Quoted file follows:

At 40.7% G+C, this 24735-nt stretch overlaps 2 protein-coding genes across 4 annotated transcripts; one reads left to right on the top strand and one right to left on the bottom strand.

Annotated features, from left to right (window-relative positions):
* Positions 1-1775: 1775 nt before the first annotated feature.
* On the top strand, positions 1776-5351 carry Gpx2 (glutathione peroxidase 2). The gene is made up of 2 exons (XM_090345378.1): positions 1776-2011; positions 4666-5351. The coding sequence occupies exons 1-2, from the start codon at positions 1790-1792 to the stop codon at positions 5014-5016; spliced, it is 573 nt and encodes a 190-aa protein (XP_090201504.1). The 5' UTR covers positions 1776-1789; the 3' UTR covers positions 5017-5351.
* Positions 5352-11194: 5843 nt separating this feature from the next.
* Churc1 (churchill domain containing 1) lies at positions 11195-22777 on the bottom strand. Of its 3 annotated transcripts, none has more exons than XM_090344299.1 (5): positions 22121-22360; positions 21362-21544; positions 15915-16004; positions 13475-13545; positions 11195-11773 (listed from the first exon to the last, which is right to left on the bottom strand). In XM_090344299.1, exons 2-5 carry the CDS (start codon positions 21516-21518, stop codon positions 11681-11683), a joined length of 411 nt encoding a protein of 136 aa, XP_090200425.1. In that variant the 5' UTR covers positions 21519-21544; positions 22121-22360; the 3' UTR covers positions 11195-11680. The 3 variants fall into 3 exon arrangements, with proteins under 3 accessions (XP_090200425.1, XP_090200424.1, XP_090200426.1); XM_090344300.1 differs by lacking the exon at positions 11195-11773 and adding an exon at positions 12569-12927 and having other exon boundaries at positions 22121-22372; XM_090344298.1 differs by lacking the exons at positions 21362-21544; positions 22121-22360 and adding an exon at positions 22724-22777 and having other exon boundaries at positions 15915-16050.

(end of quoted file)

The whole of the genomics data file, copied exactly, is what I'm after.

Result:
At 40.7% G+C, this 24735-nt stretch overlaps 2 protein-coding genes across 4 annotated transcripts; one reads left to right on the top strand and one right to left on the bottom strand.

Annotated features, from left to right (window-relative positions):
* Positions 1-1775: 1775 nt before the first annotated feature.
* On the top strand, positions 1776-5351 carry Gpx2 (glutathione peroxidase 2). The gene is made up of 2 exons (XM_090345378.1): positions 1776-2011; positions 4666-5351. The coding sequence occupies exons 1-2, from the start codon at positions 1790-1792 to the stop codon at positions 5014-5016; spliced, it is 573 nt and encodes a 190-aa protein (XP_090201504.1). The 5' UTR covers positions 1776-1789; the 3' UTR covers positions 5017-5351.
* Positions 5352-11194: 5843 nt separating this feature from the next.
* Churc1 (churchill domain containing 1) lies at positions 11195-22777 on the bottom strand. Of its 3 annotated transcripts, none has more exons than XM_090344299.1 (5): positions 22121-22360; positions 21362-21544; positions 15915-16004; positions 13475-13545; positions 11195-11773 (listed from the first exon to the last, which is right to left on the bottom strand). In XM_090344299.1, exons 2-5 carry the CDS (start codon positions 21516-21518, stop codon positions 11681-11683), a joined length of 411 nt encoding a protein of 136 aa, XP_090200425.1. In that variant the 5' UTR covers positions 21519-21544; positions 22121-22360; the 3' UTR covers positions 11195-11680. The 3 variants fall into 3 exon arrangements, with proteins under 3 accessions (XP_090200425.1, XP_090200424.1, XP_090200426.1); XM_090344300.1 differs by lacking the exon at positions 11195-11773 and adding an exon at positions 12569-12927 and having other exon boundaries at positions 22121-22372; XM_090344298.1 differs by lacking the exons at positions 21362-21544; positions 22121-22360 and adding an exon at positions 22724-22777 and having other exon boundaries at positions 15915-16050.